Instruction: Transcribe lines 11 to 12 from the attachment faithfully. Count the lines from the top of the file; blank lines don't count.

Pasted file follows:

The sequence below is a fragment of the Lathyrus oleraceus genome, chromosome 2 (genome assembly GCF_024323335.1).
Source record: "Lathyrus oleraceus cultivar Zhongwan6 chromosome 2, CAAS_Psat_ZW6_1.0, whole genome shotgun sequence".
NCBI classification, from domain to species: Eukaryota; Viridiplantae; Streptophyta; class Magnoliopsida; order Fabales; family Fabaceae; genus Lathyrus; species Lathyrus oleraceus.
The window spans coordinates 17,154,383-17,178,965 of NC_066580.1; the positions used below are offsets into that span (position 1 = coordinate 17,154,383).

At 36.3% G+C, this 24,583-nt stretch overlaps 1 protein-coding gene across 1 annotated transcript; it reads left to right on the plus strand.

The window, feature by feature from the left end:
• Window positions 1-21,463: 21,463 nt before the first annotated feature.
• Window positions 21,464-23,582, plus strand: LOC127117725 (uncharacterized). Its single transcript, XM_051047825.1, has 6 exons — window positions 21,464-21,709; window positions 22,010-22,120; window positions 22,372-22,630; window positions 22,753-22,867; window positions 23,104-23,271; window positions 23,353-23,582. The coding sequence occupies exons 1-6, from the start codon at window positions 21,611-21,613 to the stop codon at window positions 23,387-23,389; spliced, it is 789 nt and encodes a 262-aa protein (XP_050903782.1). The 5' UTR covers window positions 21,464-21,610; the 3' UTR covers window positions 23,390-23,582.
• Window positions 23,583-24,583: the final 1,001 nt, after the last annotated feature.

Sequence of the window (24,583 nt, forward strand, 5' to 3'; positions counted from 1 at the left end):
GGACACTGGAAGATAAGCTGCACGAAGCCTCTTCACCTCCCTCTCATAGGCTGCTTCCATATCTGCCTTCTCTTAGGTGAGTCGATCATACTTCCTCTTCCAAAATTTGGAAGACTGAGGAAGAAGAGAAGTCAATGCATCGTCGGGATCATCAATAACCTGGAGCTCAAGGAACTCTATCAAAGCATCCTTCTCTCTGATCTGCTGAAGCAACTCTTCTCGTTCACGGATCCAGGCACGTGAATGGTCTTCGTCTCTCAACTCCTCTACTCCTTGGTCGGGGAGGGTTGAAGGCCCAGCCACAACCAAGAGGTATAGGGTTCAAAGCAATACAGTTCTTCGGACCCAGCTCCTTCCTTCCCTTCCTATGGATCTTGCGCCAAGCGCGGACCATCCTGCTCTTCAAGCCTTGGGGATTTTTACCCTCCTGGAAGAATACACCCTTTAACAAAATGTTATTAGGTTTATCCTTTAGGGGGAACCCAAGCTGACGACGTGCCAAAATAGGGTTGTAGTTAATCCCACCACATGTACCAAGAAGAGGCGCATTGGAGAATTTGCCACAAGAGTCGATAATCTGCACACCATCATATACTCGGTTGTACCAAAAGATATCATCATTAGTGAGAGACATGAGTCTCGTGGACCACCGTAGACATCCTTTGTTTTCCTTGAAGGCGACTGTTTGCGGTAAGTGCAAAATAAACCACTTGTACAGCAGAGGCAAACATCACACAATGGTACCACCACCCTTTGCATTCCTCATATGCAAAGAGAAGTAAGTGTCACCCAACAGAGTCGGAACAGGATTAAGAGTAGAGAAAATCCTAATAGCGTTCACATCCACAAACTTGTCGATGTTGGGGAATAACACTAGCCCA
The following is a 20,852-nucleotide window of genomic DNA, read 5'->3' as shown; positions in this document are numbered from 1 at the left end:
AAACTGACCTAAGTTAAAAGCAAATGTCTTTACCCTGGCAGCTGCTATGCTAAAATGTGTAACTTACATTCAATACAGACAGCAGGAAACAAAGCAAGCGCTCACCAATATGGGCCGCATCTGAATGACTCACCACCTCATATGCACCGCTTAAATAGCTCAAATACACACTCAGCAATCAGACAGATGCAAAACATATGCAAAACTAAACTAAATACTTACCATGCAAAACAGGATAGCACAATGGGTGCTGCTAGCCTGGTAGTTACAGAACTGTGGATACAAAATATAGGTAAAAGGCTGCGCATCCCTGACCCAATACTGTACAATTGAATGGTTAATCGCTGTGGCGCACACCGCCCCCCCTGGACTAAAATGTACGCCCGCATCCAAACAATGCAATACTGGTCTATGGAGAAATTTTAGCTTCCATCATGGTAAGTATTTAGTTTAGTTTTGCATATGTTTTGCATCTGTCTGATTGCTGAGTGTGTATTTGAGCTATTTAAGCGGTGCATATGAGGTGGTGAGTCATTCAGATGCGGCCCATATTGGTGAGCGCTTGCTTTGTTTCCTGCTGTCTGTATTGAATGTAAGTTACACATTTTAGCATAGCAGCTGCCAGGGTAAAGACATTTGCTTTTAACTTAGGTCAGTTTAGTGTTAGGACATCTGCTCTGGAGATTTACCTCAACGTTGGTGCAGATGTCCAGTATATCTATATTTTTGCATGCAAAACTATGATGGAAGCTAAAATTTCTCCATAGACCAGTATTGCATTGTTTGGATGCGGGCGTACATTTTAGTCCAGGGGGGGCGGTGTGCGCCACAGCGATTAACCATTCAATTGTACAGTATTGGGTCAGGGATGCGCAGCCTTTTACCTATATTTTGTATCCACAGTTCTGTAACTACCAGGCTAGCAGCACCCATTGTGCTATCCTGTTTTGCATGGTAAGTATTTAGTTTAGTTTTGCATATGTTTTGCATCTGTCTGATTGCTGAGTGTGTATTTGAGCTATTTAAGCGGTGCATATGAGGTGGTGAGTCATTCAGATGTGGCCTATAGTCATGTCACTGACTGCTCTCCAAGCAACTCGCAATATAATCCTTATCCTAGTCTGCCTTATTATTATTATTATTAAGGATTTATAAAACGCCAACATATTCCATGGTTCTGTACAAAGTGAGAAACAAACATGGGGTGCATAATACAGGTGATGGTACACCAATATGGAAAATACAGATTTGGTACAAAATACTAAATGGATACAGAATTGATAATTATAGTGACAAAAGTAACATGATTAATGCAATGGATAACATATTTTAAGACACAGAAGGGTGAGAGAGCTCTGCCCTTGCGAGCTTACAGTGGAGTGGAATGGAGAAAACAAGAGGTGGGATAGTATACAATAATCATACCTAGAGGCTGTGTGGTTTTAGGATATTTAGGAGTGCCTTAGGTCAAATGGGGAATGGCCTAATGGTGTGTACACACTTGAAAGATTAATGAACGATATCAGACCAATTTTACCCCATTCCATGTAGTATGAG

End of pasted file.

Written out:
GGACACTGGAAGATAAGCTGCACGAAGCCTCTTCACCTCCCTCTCATAGGCTGCTTCCATATCTGCCTTCTCTTAGGTGAGTCGATCATACTTCCTCTTCCAAAATTTGGAAGACTGAGGAAGAAGAGAAGTCAATGCATCGTCGGGATCATCAATAACCTGGAGCTCAAGGAACTCTATCAAAGCATCCTTCTCTCTGATCTGCTGAAGCAACTCTTCTCGTTCACGGATCCAGGCACGTGAATGGTCTTCGTCTCTCAACTCCTCTACTCCTTGGTCGGGGAGGGTTGAAGGCCCAGCCACAACCAAGAGGTATAGGGTTCAAAGCAATACAGTTCTTCGGACCCAGCTCCTTCCTTCCCTTCCTATGGATCTTGCGCCAAGCGCGGACCATCCTGCTCTTCAAGCCTTGGGGATTTTTACCCTCCTGGAAGAATACACCCTTTAACAAAATGTTATTAGGTTTATCCTTTAGGGGGAACCCAAGCTGACGACGTGCCAAAATAGGGTTGTAGTTAATCCCACCACATGTACCAAGAAGAGGCGCATTGGAGAATTTGCCACAAGAGTCGATAATCTGCACACCATCATATACTCGGTTGTACCAAAAGATATCATCATTAGTGAGAGACATGAGTCTCGTGGACCACCGTAGACATCCTTTGTTTTCCTTGAAGGCGACTGTTTGCGGTAAGTGCAAAATAAACCACTTGTACAGCAGAGGCAAACATCACACAATGGTACCACCACCCTTTGCATTCCTCATATGCAAAGAGAAGTAAGTGTCACCCAACAGAGTCGGAACAGGATTAAGAGTAGAGAAAATCCTAATAGCGTTCACATCCACAAACTTGTCGATGTTGGGGAATAACACTAGCCCA
The following is a 20,852-nucleotide window of genomic DNA, read 5'->3' as shown; positions in this document are numbered from 1 at the left end: